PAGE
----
Caring for an aging parent can be a difficult reality for the person who is facing that transition. It is a dramatic shift to move from the role of child to a caregiver. Many of us have friends who find themselves in this situation where their parent is seriously ill or experiencing a slow decline.
Their lives are turned upside down as they now need to turn their focus on dealing in unchartered territory, figuring out how best to care for their parent while balancing their everyday responsibilities at home and at work. It is a fine balance that often leads to little time for their own needs, especially if they still have their own children living at home.
It is most likely that they are completely consumed with their own parent’s situation, with little time to think of anything else. They don’t have the time to devote to your friendship as they used to but at the same time, you want to show your support and are uncertain as to what to do for them.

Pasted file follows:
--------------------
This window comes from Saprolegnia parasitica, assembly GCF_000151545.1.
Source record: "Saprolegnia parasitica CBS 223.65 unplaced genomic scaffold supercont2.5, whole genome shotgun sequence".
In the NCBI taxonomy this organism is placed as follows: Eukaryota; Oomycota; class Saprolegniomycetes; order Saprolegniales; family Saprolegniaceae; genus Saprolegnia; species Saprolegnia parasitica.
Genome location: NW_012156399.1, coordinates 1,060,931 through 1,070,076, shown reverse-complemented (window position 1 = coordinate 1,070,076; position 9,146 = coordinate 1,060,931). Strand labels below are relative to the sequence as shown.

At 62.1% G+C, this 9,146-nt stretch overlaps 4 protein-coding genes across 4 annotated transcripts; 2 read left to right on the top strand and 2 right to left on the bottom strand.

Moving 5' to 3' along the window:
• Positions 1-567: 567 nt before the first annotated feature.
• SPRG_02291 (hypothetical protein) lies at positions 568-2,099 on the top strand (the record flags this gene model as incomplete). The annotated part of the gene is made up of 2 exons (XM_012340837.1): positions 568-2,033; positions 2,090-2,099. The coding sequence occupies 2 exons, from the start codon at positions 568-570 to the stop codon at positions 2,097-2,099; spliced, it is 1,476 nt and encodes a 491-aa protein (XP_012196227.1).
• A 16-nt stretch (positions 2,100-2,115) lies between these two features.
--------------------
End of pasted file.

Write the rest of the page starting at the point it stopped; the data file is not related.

When offering help, it is important to remember that they are most likely overwhelmed and when asked “Is there anything I can do?” they will most likely not be able to answer. This doesn’t mean they don’t need your help. They absolutely do. Instead, here are a few things you can do.
- Always be supportive – listen to them, even when it is a daily topic in your conversations.
- If they need to move their parent(s) out of their home into an assisted living facility, offer to help them pack and move.
- Accompany them on errands to keep them company or ask them about specific errands that need to be taken care of that you could do for them.
- If you are comfortable with it, offer to take a shift to visit their parent to give them some time off.
- Send them a gift basket with some of their favourite things or write a thoughtful note expressing to them that you are there for them.
- Meals – invite them over for dinner, take them out to a restaurant, or give them a gift certificate to their favorite restaurant.
- If they have children, offer to have them over for dinner, take them to a movie, allowing your friend to focus on their parent.